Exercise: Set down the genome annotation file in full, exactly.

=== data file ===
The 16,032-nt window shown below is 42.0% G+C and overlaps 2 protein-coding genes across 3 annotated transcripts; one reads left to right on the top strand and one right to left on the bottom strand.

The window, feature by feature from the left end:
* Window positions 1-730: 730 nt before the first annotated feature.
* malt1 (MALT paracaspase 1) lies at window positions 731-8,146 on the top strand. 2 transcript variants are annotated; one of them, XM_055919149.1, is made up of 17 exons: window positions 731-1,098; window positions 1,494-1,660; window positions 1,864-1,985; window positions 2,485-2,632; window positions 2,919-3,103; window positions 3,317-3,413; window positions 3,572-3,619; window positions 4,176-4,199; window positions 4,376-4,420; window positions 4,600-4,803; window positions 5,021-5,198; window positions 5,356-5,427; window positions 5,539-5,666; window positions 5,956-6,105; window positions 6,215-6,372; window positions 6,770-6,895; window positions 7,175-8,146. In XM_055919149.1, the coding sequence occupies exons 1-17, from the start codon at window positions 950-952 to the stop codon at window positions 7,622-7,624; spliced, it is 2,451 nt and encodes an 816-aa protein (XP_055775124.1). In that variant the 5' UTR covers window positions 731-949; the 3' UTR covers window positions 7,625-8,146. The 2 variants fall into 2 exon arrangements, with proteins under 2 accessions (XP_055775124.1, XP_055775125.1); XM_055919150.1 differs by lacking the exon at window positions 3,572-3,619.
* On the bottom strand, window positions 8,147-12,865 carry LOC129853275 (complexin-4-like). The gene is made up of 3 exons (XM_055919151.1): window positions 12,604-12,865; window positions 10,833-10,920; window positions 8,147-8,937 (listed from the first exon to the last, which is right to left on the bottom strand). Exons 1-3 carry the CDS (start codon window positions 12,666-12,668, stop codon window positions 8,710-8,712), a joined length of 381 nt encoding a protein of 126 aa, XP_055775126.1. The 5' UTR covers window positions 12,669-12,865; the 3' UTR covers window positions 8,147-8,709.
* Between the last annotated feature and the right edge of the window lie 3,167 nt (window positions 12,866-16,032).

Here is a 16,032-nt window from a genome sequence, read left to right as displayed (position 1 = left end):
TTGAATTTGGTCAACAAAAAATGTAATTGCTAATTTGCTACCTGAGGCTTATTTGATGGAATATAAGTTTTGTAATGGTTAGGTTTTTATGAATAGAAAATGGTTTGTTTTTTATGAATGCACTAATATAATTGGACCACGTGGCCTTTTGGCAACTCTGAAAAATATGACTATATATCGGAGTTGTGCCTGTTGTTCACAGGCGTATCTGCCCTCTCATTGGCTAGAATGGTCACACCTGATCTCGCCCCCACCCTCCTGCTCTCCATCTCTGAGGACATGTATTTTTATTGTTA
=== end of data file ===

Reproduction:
The 16,032-nt window shown below is 42.0% G+C and overlaps 2 protein-coding genes across 3 annotated transcripts; one reads left to right on the top strand and one right to left on the bottom strand.

The window, feature by feature from the left end:
* Window positions 1-730: 730 nt before the first annotated feature.
* malt1 (MALT paracaspase 1) lies at window positions 731-8,146 on the top strand. 2 transcript variants are annotated; one of them, XM_055919149.1, is made up of 17 exons: window positions 731-1,098; window positions 1,494-1,660; window positions 1,864-1,985; window positions 2,485-2,632; window positions 2,919-3,103; window positions 3,317-3,413; window positions 3,572-3,619; window positions 4,176-4,199; window positions 4,376-4,420; window positions 4,600-4,803; window positions 5,021-5,198; window positions 5,356-5,427; window positions 5,539-5,666; window positions 5,956-6,105; window positions 6,215-6,372; window positions 6,770-6,895; window positions 7,175-8,146. In XM_055919149.1, the coding sequence occupies exons 1-17, from the start codon at window positions 950-952 to the stop codon at window positions 7,622-7,624; spliced, it is 2,451 nt and encodes an 816-aa protein (XP_055775124.1). In that variant the 5' UTR covers window positions 731-949; the 3' UTR covers window positions 7,625-8,146. The 2 variants fall into 2 exon arrangements, with proteins under 2 accessions (XP_055775124.1, XP_055775125.1); XM_055919150.1 differs by lacking the exon at window positions 3,572-3,619.
* On the bottom strand, window positions 8,147-12,865 carry LOC129853275 (complexin-4-like). The gene is made up of 3 exons (XM_055919151.1): window positions 12,604-12,865; window positions 10,833-10,920; window positions 8,147-8,937 (listed from the first exon to the last, which is right to left on the bottom strand). Exons 1-3 carry the CDS (start codon window positions 12,666-12,668, stop codon window positions 8,710-8,712), a joined length of 381 nt encoding a protein of 126 aa, XP_055775126.1. The 5' UTR covers window positions 12,669-12,865; the 3' UTR covers window positions 8,147-8,709.
* Between the last annotated feature and the right edge of the window lie 3,167 nt (window positions 12,866-16,032).

Here is a 16,032-nt window from a genome sequence, read left to right as displayed (position 1 = left end):
TTGAATTTGGTCAACAAAAAATGTAATTGCTAATTTGCTACCTGAGGCTTATTTGATGGAATATAAGTTTTGTAATGGTTAGGTTTTTATGAATAGAAAATGGTTTGTTTTTTATGAATGCACTAATATAATTGGACCACGTGGCCTTTTGGCAACTCTGAAAAATATGACTATATATCGGAGTTGTGCCTGTTGTTCACAGGCGTATCTGCCCTCTCATTGGCTAGAATGGTCACACCTGATCTCGCCCCCACCCTCCTGCTCTCCATCTCTGAGGACATGTATTTTTATTGTTA